Cleaning the router bit from glue...

Hi all,
I'm flush trimming a particleboard panel covered with a 2mm mahogany plywood. The plywood is glued to the particleboard by using white glue. But I have the problem the router bit gets dirty from the residual glue. I thing the glue sticks to the bit because of the heat when routing. And it is very difficult to clean 'cause when it colds, turns hard as rock. I've trying to clean it mechanically by using a file, even sanding, taking care not to damage the cutting edge. Recently I "discovered" the WD40 helps a lot... What do you reccomend? The router bit is a steel cheap one but I don't like to buy a new one for each cut...
Thanks in advance Sammy
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Vinegar softens white and yellow wood glue.
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Vinyl acetate glues (white&yellow) soluble in Acetone & MEK. Let it soak before cleaning with rag. Would not use metal to clean carbide, chemistry & rags are best.
http://www.patwarner.com (Routers) _________________________ SammyBar wrote:

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wrote:

I have not really encountered your particular problem but, bits get gummed up in a number of ways. Because I don't always have the correct solvent hanging around, gasoline seems to work well. Typically I use my chain saw mix as the oil has benefit for the bearing structure, etc.. Just allow it to soak for 30min or so and it should wipe off cleanly.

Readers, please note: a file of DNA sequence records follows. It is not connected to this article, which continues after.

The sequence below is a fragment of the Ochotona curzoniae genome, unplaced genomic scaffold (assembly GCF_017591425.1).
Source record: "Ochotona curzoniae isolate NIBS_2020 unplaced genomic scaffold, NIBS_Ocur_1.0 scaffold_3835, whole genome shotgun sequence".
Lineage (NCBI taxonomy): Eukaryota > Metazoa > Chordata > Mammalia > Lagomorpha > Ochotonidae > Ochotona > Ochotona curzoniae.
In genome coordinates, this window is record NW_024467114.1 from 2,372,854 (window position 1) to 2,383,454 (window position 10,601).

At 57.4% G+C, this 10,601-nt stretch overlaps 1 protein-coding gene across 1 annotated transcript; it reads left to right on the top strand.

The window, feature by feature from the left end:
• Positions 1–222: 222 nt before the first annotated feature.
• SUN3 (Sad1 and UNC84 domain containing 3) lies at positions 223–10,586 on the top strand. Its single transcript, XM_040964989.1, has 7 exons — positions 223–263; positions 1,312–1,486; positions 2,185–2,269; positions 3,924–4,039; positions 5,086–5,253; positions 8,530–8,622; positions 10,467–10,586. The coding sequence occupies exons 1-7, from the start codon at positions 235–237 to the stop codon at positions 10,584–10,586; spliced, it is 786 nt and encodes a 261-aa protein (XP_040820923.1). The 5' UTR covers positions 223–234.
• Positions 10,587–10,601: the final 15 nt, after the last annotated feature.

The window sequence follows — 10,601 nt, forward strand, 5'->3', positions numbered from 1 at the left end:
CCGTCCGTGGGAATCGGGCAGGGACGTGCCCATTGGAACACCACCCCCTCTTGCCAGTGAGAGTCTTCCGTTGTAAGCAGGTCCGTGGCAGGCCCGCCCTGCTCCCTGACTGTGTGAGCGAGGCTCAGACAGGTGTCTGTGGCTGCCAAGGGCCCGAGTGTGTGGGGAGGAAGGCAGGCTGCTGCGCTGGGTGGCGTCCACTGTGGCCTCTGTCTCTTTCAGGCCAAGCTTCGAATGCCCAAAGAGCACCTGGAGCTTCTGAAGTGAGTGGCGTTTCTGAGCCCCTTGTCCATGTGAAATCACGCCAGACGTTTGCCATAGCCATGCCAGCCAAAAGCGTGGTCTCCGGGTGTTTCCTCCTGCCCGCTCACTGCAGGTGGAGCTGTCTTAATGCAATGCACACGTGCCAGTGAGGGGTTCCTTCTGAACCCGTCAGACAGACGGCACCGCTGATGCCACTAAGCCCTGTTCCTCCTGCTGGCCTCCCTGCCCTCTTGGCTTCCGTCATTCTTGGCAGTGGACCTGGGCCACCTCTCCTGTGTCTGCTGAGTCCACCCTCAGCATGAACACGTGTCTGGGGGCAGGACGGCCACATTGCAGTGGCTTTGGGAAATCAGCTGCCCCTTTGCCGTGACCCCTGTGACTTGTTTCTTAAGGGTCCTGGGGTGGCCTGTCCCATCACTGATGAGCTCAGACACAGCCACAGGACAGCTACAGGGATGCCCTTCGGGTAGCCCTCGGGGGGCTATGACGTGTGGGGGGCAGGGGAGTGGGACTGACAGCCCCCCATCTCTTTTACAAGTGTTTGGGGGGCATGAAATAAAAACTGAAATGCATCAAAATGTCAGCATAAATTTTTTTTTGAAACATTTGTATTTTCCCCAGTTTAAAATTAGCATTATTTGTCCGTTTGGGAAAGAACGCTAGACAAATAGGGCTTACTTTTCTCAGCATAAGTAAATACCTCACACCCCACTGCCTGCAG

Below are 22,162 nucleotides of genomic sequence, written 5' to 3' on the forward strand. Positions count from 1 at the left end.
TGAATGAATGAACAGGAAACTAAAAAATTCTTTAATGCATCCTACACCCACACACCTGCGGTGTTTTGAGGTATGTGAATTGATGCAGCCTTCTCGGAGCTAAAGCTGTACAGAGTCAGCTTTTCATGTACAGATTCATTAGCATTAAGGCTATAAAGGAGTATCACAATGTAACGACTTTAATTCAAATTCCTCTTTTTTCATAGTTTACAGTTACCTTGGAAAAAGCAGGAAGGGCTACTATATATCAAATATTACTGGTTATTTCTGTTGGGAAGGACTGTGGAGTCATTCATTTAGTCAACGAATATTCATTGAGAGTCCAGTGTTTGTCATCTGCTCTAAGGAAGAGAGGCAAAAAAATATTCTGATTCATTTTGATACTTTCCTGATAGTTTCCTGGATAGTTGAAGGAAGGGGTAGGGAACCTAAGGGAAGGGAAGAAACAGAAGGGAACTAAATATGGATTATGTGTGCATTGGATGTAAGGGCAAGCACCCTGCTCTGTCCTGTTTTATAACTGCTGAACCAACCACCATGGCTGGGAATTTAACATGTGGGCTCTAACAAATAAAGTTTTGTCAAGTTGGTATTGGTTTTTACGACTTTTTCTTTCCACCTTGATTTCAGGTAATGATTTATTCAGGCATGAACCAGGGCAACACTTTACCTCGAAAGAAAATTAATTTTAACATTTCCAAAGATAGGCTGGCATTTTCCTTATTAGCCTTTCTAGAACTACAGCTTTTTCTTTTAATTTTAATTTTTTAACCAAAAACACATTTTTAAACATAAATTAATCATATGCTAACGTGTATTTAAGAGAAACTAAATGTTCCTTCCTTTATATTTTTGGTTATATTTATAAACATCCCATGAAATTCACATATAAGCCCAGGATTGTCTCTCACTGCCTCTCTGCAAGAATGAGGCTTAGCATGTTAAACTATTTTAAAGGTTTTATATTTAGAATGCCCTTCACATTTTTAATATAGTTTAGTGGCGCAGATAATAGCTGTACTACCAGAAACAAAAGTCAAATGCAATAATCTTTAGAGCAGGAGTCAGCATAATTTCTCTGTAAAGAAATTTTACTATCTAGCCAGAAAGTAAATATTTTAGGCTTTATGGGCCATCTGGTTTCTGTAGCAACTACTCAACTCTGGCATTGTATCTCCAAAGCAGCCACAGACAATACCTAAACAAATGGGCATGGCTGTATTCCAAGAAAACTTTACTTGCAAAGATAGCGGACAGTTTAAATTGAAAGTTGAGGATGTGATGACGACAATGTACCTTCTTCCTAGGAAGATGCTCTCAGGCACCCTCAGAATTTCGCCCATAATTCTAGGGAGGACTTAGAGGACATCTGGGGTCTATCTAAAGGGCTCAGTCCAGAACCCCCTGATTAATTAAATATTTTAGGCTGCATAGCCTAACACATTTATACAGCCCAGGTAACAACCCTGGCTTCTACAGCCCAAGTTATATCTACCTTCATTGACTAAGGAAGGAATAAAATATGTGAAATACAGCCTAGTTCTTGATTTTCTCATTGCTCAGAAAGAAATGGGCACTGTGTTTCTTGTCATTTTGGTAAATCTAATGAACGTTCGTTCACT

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Joe Bemier wrote:

Brr. Gasoline is very flammable. All the authorities will tell you never use gasoline to clean anything 'cause of the fire hazard. Gasoline vaporizes readily. The vapor is explosive and heavier than air so it settles to the floor and stays there, rather than floating off into the air. A spill can cause an explosion when the vapor finds the pilot light of the hot water heater, the sparks from a motor commutator, or even a light switch. For easy cleaning jobs I use alcohol (shellac thinner) or mineral spirits (paint thinner). For tougher jobs acetone (nail polish remover) or for really tough problems, methyl ethyl ketone, (MEK). MEK is a very active solvent, capable of dissolving floor tile, lacquer, oil based paint, many plastics, and who knows what else. Spilled MEK can cause quite a mess. All of the above are available in ordinary hardware stores.
David Starr
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